Experimental and applied submissions may deal, for example, with efficient implementation of fundamental algorithms or with heuristics for basic difficult problems. They should provide new and significant insights into algorithmic performance and/or design or discuss the methodology of doing experimental performance analysis. Applied papers should deal with algorithms applied in a specific practical setting and should include convincing evidence that the algorithms or data structures discussed are useful and efficient in the particular context.

Two types of submissions are allowed: "long form abstracts" and "short form abstracts".

Long form submissions are the customary extended abstracts and should report on original research that has not been published elsewhere nor concurrently submitted to another conference with proceedings. Accepted long form submissions will be allotted ten pages in the proceedings.

Short form submissions will also be reviewed by the program committee, but we expect to accept a broader range of papers in this category. We encourage submissions of the customary type that fit into this page limit to be submitted in this form; we also seek submissions that report on partial results and work-in-progress. Accepted short form submissions will be allotted two pages in the proceedings.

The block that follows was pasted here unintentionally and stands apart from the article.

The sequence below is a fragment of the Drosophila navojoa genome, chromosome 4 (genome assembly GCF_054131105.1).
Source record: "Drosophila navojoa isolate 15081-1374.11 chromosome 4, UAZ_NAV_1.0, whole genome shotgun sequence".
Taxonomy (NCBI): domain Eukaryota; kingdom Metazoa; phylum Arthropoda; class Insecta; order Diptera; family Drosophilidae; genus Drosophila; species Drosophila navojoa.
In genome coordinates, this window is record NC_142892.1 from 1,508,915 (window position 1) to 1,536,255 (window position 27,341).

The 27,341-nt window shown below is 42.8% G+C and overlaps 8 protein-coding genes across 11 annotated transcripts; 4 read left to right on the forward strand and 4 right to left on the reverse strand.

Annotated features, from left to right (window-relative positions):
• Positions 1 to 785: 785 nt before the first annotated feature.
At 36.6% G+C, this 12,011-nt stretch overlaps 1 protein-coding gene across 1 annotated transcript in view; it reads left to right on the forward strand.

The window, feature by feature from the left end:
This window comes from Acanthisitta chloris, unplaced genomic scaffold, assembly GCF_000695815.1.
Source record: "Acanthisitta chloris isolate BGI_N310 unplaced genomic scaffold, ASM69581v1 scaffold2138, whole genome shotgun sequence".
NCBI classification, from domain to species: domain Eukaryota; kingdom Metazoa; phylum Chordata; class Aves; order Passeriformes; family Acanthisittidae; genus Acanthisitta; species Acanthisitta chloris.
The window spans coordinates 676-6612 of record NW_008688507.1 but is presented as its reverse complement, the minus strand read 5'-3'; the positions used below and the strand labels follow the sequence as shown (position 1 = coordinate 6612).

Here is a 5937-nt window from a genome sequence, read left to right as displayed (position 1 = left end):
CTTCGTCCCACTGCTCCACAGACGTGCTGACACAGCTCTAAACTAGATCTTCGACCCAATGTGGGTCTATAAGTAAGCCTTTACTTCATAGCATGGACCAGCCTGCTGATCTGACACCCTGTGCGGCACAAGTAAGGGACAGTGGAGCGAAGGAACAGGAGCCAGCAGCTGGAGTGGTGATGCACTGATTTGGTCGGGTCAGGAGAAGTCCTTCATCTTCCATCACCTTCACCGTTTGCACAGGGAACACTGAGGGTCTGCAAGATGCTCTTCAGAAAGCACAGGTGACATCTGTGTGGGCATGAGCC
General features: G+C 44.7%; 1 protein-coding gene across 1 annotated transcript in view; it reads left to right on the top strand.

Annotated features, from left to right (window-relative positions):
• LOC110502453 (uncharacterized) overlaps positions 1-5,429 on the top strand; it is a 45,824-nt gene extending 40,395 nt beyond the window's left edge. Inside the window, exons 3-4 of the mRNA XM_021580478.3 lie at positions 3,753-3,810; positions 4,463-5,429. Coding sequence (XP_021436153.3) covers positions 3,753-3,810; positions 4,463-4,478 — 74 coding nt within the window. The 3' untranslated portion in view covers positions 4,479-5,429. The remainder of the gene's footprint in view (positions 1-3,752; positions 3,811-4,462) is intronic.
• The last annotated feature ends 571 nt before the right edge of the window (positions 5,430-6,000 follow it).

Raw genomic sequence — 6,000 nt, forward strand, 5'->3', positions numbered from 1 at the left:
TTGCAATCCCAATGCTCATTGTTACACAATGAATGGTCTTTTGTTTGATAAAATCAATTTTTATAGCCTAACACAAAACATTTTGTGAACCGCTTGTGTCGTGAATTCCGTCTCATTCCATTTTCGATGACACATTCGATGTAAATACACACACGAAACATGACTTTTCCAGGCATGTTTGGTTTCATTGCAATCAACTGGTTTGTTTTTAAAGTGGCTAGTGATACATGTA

Submission Formats
Submissions should begin with the title of the paper, each author's name, affiliation, and e-mail address, followed by a succinct statement of the problems that are considered in the paper, the main results, an explanation of the significance of the work, and a comparison to past research. This material should be easily understood by nonspecialists. Technical developments, directed toward the specialist, should follow as appropriate. For long submissions, the entire extended abstract must not exceed 12 pages; for short submissions, 3 pages. In either case, the page bound includes the bibliography and title page. Use 11 point or larger font in single column format, with not less than one inch margins all around.